How do I pick topics for my blog? If I’ve been asked more than 5 times by different people how to do something, the topic is worth adding to the list. Just some weeks ago, my colleague asked my advice on buying his first car here in Finland. So, here we go!
I simply have to share this story
When I turned 17, I got the best present ever from my parents – they paid for my driving lessons which are quite expensive (at least in Russia). My father had a strong opinion about me learning how to drive as soon as possible before my safety instinct comes into its full force (the older you get, the more you’re afraid of driving).
Yes, you need to turn 18 to get a licence, but my next summer (2011) would be super busy due to taking the state + university exams and moving to Finland. However, I had a pretty much free summer in 2010 and could easily fit two months of lessons into my schedule.
I was super excited about getting my driving licence. People say that driving skills are like a gift – whether you have them or not. I was lucky to hear from my instructor that I can master driving easily – and what a relief it was for my dad! What is more, I passed my theoretical and practical exams at the first time. The sad thing, though, was that I had to wait for a year to take my exams at the police station and finally get my licence. But the year passed quckly, and I got my licence 2 weeks after turning 18 (and yes, I did it well from the first time!).
My first car turned out to be French
Two weeks after moving to Finland, I got a present for my 18th birthday from my grandparents and decided to spend it on buying a car. I found several options near Helsinki (I was planning to buy Citroën C3, I don’t know why I even liked this car back then), and we went there with my parents and a good friend who was supposed to drive my car to Lappeenranta. We thought that I would be too scared to drive 250 km on my own, but I managed to do it myself even on a rainy day!
When I saw those Citroën options, it didn’t ‘click’ between us at all + the cars were not in the condition as good as it looked in the pictures. I got sad, and my mom suggested to walk around and see the other cars that were on sale there. And right behind the corner, I saw my red metal 3-door Peugeot 307 and totally fell in love! Oh My Gosh! The car looked so cool, and those huge doors (sport-ish looking) were just ‘wow’! The condition of the car was great, but required some minor fixes costing 100-150 euros max. I even managed to get a discount of 250 euros to make up for fixes and petrol (the perks of knowing at least some Finnish)!
I got super lucky with my Peugeot. Within 4 years, I invested almost nothing into it. I didn’t even need to buy new tyres. The car had never let me down, never got broken and always started even at -30. What is more, it was waiting for me while I was on exchange in Austria, and was totally fine after 6 months of being off the road.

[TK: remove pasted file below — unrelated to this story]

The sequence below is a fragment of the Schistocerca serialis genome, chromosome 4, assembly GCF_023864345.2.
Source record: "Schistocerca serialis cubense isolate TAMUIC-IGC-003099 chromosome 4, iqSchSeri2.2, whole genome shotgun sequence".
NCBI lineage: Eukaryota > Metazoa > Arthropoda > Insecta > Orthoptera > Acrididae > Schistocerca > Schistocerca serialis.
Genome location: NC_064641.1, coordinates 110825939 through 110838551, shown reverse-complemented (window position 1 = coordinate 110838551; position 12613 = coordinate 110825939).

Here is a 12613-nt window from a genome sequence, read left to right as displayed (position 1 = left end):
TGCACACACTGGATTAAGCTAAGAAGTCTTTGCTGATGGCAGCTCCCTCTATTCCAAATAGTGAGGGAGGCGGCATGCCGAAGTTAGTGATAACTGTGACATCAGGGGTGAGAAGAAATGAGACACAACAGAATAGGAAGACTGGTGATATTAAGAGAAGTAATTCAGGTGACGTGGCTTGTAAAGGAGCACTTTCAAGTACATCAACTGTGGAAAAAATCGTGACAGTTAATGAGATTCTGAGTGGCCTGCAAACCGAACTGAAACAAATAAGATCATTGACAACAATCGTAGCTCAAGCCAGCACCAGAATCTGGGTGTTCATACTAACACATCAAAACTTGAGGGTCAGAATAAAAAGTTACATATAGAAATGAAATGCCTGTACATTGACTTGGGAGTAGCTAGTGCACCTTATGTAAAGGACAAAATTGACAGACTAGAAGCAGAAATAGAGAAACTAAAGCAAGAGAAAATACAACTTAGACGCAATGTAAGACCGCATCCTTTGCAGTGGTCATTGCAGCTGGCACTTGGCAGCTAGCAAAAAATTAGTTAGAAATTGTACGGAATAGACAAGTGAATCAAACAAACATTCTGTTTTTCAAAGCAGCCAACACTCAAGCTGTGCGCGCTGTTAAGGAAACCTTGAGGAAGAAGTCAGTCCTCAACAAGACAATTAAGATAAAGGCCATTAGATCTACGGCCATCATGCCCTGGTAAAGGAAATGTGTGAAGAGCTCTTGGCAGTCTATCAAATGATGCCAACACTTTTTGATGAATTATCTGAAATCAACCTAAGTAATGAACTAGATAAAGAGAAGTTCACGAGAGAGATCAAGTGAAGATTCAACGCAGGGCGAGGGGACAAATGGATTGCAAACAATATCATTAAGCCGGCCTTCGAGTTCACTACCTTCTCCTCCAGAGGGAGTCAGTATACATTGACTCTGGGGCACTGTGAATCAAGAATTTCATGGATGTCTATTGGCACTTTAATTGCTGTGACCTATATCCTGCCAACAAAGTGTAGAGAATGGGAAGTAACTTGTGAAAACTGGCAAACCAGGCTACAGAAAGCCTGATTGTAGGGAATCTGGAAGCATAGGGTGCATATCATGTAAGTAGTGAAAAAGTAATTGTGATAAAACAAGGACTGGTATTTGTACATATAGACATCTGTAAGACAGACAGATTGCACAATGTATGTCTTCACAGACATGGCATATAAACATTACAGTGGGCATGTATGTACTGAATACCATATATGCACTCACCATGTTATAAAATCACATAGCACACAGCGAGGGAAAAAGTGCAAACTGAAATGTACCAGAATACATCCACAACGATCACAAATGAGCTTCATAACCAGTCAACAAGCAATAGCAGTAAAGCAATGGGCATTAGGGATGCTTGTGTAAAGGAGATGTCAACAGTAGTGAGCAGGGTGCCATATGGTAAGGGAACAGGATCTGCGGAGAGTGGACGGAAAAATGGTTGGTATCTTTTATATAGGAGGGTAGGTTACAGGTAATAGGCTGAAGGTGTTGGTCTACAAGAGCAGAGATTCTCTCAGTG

Look at me on the second day of owning my first car ever (September’11)!
Where to find a car
All the used cars can be found on www.nettiauto.fi or www.tori.fi. It’s important to mention that today I’m talking about buying a car completely ‘from your pocket’. I’ll write a separate post about getting a loan for a car (my BMW was partly bought with a loan).
An important tip: Buy a car from a car dealer, even if it’s an used car. The price might be a bit more expensive, but you most likely will avoid buying a pig in a poke. I think that car dealers check the cars before selling them, and this minimizes the risk of buying a bad quality car. I’ve seen how my friends and acquaintances are/were struggling and repairing their cars they from personal sellers. Trust me on that!
After the purchase, you have 7 days to register your car at Trafi and get an insurance. You can choose an insurance with a basic or expanded coverage – the choice is yours. I got a basic one, and it costed around 800 euros for the first year (don’t be surprised, this is Finland). My road tax was something around 120 euros a year.
An important tip: Go to different insurance companies in your town and ask how much an insurance for your car will cost. Prices vary a lot, so compare them and choose the most affordable option! For example, if… offered me a package for 1300 euros, and Fennia – for 800 euros. Obviously, I got my insurance from Fennia. For the second car, Lähitapiola offered me a better deal. So, you’d better compare the prices!
Before buying a car…
It shouldn’t be a surprise for you that a car does give you freedom and convenience, but you have to pay for it. The costs your should be prepared for are:
– road tax;
– annual inspections;
– service (every 10 000 km or annually).
An important tip: Check out the offers from different inspection companies to find a better price. Besides, if you book an inspection (katsastus) online, you can get a good discount! Online services have so many perks nowadays – use them!
I’ve never considered a car as a means of transport only. It might sound creepy, but I had some strong connection with both of my cars, and it was painful to get separated and say good-bye to them.
Driving is a great pleasure for me. I love it! It gives you freedom. It gives you emotions. It helps you go and see different places, and visit your family and friends. In a small town like Lappeenranta, I can’t imagine life without a car. Helsinki is a different story. If you live in the city centre, it’s more like a pain in one place rather than enjoyment.
Do you love driving? Share in the comments below what was your first car and which one you’re planning to buy!
P.S. Hello, it’s me… driving my Peugeot in the spring of 2012.